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Zenefits hints at marketing's future

News, 17 September 2015

NEW YORK: Zenefits, a provider of "all-in-one" human-resources software, is demonstrating how combining some Silicon Valley-influenced flair and rigour can help marketers drive rapid growth.

Matt Epstein, the organisation's vp/marketing, discussed the two year-old company's communications strategy at the Marketing Nation Online virtual conference held by Marketo.

"We are an incredibly data-driven org," he suggested. "Data has been our North Star." (For more, including practical examples, read Warc's exclusive report: Zenefits offers marketing lessons from Silicon Valley.)

Having seen revenues grow from around $2m in 2013 to a forecast $100m in 2015 - as well as achieving a valuation of $4bn - this model has undoubtedly paid off.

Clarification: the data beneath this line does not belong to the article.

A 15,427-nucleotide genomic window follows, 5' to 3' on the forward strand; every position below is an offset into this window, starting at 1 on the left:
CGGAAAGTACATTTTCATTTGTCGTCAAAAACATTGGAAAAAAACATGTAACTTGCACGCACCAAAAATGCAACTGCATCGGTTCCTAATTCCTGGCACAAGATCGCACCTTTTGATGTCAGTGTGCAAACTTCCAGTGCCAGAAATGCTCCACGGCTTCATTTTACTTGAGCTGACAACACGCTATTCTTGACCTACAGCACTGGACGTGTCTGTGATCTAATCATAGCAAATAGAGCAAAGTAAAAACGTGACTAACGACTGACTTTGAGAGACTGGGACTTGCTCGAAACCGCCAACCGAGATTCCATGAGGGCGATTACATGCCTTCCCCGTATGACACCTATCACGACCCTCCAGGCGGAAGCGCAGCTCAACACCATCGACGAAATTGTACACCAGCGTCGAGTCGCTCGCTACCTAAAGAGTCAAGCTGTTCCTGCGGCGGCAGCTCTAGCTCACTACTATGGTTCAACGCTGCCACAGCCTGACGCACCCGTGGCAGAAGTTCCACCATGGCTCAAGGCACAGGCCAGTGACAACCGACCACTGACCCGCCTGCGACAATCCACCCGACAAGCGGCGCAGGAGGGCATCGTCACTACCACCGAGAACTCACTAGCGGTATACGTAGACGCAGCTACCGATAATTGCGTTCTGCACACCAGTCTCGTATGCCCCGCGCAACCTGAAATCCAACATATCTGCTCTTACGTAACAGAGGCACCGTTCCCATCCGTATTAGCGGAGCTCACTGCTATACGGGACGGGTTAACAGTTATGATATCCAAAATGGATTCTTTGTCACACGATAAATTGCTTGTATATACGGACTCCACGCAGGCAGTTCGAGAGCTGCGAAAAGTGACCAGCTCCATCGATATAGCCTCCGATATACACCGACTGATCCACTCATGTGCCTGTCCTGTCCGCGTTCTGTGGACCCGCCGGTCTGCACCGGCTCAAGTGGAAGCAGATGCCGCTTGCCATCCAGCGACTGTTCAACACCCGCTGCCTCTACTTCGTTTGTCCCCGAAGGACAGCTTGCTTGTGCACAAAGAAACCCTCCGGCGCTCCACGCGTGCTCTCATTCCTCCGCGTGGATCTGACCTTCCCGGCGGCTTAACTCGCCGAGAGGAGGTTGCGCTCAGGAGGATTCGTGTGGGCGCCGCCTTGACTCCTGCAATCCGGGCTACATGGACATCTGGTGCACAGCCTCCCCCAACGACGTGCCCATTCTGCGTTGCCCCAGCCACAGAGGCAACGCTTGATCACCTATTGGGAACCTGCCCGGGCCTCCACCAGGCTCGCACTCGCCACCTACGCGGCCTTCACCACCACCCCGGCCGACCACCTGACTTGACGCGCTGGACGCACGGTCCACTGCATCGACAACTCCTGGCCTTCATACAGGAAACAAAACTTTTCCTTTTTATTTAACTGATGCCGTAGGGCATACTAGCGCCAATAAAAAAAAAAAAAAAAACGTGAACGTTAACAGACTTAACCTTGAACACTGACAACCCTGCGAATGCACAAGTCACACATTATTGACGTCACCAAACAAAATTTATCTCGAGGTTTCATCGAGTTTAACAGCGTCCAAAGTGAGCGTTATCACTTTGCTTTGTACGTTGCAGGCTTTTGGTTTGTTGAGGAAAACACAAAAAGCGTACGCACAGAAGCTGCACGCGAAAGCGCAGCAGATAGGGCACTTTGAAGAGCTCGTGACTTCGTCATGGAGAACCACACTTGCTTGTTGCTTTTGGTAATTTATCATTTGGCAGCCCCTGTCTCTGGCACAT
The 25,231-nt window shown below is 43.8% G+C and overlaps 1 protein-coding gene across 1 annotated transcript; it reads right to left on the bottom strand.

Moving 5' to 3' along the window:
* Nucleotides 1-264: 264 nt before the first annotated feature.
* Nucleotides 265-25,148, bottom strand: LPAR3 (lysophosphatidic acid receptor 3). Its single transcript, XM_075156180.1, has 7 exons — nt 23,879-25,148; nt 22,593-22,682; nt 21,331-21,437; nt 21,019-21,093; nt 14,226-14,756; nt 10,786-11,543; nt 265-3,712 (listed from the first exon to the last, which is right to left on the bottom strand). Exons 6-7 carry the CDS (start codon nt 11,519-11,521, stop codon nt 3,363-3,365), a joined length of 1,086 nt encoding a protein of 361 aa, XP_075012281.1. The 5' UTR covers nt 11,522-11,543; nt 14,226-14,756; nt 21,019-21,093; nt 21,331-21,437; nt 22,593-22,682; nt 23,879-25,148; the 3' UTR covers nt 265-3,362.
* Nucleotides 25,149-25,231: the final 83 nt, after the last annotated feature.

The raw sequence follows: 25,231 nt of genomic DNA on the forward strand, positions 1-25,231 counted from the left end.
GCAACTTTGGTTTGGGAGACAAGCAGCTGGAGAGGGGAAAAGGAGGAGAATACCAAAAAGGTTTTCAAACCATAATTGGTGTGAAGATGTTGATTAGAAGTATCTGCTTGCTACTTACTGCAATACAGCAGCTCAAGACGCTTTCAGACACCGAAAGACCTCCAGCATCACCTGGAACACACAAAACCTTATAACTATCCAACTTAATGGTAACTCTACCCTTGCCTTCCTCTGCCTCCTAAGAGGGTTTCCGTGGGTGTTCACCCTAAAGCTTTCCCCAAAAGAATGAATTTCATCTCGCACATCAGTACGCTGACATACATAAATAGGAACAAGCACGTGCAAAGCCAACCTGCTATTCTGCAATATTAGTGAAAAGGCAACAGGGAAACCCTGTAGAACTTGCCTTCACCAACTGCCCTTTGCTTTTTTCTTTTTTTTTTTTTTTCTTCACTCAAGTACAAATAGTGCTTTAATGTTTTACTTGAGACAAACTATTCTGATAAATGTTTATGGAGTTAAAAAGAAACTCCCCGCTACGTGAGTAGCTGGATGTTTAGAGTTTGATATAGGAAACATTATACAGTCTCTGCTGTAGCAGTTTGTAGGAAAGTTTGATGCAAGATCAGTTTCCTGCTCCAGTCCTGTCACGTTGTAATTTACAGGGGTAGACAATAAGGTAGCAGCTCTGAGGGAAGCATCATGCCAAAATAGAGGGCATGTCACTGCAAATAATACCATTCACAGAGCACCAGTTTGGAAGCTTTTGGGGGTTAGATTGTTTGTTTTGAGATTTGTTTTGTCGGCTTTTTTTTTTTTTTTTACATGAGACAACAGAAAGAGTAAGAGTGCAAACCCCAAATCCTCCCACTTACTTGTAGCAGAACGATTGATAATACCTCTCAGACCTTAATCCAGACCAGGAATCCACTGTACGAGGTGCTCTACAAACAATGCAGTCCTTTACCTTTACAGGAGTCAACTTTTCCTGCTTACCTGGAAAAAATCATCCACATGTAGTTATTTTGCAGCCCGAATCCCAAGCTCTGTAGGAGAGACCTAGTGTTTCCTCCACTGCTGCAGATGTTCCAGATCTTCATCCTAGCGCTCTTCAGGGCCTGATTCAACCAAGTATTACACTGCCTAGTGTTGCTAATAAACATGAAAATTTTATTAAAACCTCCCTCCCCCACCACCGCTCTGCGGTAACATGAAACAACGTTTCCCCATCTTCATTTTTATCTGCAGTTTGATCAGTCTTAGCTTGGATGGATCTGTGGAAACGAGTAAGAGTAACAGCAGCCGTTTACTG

The main tactics supporting this dramatic expansion include A/B testing, marketing automation and, more recently, doubling down on "growth hacking".

Although these technique are regarded as cutting-edge, the channels initially employed by Zenefits to establish and finesse its brand positioning were rather unglamorous, and led by email and online display ads.

"If a bunch of people are clicking on your ad but people aren't converting, it probably means your pitch is bad or your positioning is bad," said Epstein.

"Or if no one's is clicking in your ad, it means your tagline's off. We went through hundreds of tests in all of these cases, and that's how we landed on the pitch we have today."

After finalising its core proposition, Zenefits has embraced approximately 30 marketing channels. But it has retained an emphasis on rigorous analysis alongside a continuing desire to move rapidly and decisively.

The latter principle is exemplified by the phrase "Ready. Fire. Aim" - a coda which Zenefits believes can guide brand custodians seeking to act at speed.

"This is actually a mantra we have internally, and it's obviously about creating a bias for action … If you're happy with a campaign you worked on, you almost definitely spent way too much time on it," Epstein said.

"You could waste a lot of time trying to build the perfect thing instead of just getting it out, learning that it works and getting data back to re-test your hypothesis."

Data sourced from Warc